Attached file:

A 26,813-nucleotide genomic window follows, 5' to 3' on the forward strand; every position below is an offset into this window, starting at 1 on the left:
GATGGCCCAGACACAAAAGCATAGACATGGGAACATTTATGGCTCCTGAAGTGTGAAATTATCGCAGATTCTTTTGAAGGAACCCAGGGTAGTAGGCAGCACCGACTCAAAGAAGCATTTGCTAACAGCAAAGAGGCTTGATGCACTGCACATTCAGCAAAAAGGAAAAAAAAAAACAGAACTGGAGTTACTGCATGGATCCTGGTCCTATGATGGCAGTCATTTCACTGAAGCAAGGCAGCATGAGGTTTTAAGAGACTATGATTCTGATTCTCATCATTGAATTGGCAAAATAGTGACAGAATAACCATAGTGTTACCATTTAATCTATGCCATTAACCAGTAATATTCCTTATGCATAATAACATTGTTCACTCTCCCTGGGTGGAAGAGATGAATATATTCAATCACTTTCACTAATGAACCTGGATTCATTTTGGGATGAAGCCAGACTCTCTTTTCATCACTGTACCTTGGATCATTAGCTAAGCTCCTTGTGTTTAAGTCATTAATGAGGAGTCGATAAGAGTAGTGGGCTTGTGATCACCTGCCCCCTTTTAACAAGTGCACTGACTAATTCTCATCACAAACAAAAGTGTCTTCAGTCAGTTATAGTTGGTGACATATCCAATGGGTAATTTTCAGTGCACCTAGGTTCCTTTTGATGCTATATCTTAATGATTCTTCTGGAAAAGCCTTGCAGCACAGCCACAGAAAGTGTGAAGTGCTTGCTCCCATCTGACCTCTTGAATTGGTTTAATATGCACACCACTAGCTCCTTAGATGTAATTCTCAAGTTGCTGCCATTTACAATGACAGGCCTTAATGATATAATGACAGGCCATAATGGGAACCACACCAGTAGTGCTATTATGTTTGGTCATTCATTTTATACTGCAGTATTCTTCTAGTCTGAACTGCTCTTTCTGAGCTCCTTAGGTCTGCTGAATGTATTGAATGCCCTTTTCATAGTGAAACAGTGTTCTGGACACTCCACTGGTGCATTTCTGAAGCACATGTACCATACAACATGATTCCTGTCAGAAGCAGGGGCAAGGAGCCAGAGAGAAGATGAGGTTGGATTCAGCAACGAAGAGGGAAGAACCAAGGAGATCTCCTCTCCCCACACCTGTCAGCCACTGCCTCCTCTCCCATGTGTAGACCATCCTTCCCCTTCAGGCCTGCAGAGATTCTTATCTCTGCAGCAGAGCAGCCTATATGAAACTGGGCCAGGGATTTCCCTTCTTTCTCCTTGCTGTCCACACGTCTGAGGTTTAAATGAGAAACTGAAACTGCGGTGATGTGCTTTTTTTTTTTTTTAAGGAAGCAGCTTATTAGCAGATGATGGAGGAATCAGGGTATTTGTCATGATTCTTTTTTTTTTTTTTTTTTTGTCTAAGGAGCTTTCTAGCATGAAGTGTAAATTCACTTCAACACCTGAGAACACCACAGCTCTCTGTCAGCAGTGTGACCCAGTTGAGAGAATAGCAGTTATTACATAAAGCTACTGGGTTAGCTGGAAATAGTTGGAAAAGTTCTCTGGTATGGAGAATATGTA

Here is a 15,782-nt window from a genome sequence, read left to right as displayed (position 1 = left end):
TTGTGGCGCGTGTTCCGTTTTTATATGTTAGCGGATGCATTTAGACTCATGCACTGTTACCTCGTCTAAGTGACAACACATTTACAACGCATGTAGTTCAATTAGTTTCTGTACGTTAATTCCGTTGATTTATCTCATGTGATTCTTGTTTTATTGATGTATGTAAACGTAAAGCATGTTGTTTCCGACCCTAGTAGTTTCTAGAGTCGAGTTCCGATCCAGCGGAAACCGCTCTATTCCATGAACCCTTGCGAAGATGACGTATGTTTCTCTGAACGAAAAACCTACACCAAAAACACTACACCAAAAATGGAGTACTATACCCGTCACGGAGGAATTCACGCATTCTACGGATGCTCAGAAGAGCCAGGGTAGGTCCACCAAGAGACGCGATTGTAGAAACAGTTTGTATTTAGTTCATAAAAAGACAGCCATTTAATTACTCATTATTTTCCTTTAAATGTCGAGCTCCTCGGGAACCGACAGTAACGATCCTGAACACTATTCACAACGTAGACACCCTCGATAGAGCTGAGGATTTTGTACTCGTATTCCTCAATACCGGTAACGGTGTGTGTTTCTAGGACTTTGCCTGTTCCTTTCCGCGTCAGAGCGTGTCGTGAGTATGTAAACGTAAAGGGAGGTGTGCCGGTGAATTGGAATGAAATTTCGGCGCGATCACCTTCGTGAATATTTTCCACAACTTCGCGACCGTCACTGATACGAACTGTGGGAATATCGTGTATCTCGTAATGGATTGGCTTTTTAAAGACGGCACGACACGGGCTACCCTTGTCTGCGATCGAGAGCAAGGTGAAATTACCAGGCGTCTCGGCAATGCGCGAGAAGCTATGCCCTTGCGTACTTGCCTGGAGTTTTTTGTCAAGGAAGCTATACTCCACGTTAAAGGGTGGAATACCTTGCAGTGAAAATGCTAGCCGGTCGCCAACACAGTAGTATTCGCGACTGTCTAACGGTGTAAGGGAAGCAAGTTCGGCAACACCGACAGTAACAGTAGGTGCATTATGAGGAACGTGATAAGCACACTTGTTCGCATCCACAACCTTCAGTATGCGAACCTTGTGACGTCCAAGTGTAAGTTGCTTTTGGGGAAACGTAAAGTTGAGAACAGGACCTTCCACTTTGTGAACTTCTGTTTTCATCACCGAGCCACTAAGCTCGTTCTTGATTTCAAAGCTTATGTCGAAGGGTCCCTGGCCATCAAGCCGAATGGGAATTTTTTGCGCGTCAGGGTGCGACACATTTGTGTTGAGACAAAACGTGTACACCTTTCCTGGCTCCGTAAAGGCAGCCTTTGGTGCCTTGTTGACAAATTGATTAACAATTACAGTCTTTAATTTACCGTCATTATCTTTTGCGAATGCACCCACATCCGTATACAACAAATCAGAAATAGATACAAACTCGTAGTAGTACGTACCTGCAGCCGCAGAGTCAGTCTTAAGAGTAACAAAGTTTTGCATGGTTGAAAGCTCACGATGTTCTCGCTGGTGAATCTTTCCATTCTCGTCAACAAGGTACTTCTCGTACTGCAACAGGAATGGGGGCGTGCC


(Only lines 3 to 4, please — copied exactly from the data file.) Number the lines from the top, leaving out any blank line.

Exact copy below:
Here is a 15,782-nt window from a genome sequence, read left to right as displayed (position 1 = left end):
TTGTGGCGCGTGTTCCGTTTTTATATGTTAGCGGATGCATTTAGACTCATGCACTGTTACCTCGTCTAAGTGACAACACATTTACAACGCATGTAGTTCAATTAGTTTCTGTACGTTAATTCCGTTGATTTATCTCATGTGATTCTTGTTTTATTGATGTATGTAAACGTAAAGCATGTTGTTTCCGACCCTAGTAGTTTCTAGAGTCGAGTTCCGATCCAGCGGAAACCGCTCTATTCCATGAACCCTTGCGAAGATGACGTATGTTTCTCTGAACGAAAAACCTACACCAAAAACACTACACCAAAAATGGAGTACTATACCCGTCACGGAGGAATTCACGCATTCTACGGATGCTCAGAAGAGCCAGGGTAGGTCCACCAAGAGACGCGATTGTAGAAACAGTTTGTATTTAGTTCATAAAAAGACAGCCATTTAATTACTCATTATTTTCCTTTAAATGTCGAGCTCCTCGGGAACCGACAGTAACGATCCTGAACACTATTCACAACGTAGACACCCTCGATAGAGCTGAGGATTTTGTACTCGTATTCCTCAATACCGGTAACGGTGTGTGTTTCTAGGACTTTGCCTGTTCCTTTCCGCGTCAGAGCGTGTCGTGAGTATGTAAACGTAAAGGGAGGTGTGCCGGTGAATTGGAATGAAATTTCGGCGCGATCACCTTCGTGAATATTTTCCACAACTTCGCGACCGTCACTGATACGAACTGTGGGAATATCGTGTATCTCGTAATGGATTGGCTTTTTAAAGACGGCACGACACGGGCTACCCTTGTCTGCGATCGAGAGCAAGGTGAAATTACCAGGCGTCTCGGCAATGCGCGAGAAGCTATGCCCTTGCGTACTTGCCTGGAGTTTTTTGTCAAGGAAGCTATACTCCACGTTAAAGGGTGGAATACCTTGCAGTGAAAATGCTAGCCGGTCGCCAACACAGTAGTATTCGCGACTGTCTAACGGTGTAAGGGAAGCAAGTTCGGCAACACCGACAGTAACAGTAGGTGCATTATGAGGAACGTGATAAGCACACTTGTTCGCATCCACAACCTTCAGTATGCGAACCTTGTGACGTCCAAGTGTAAGTTGCTTTTGGGGAAACGTAAAGTTGAGAACAGGACCTTCCACTTTGTGAACTTCTGTTTTCATCACCGAGCCACTAAGCTCGTTCTTGATTTCAAAGCTTATGTCGAAGGGTCCCTGGCCATCAAGCCGAATGGGAATTTTTTGCGCGTCAGGGTGCGACACATTTGTGTTGAGACAAAACGTGTACACCTTTCCTGGCTCCGTAAAGGCAGCCTTTGGTGCCTTGTTGACAAATTGATTAACAATTACAGTCTTTAATTTACCGTCATTATCTTTTGCGAATGCACCCACATCCGTATACAACAAATCAGAAATAGATACAAACTCGTAGTAGTACGTACCTGCAGCCGCAGAGTCAGTCTTAAGAGTAACAAAGTTTTGCATGGTTGAAAGCTCACGATGTTCTCGCTGGTGAATCTTTCCATTCTCGTCAACAAGGTACTTCTCGTACTGCAACAGGAATGGGGGCGTGCC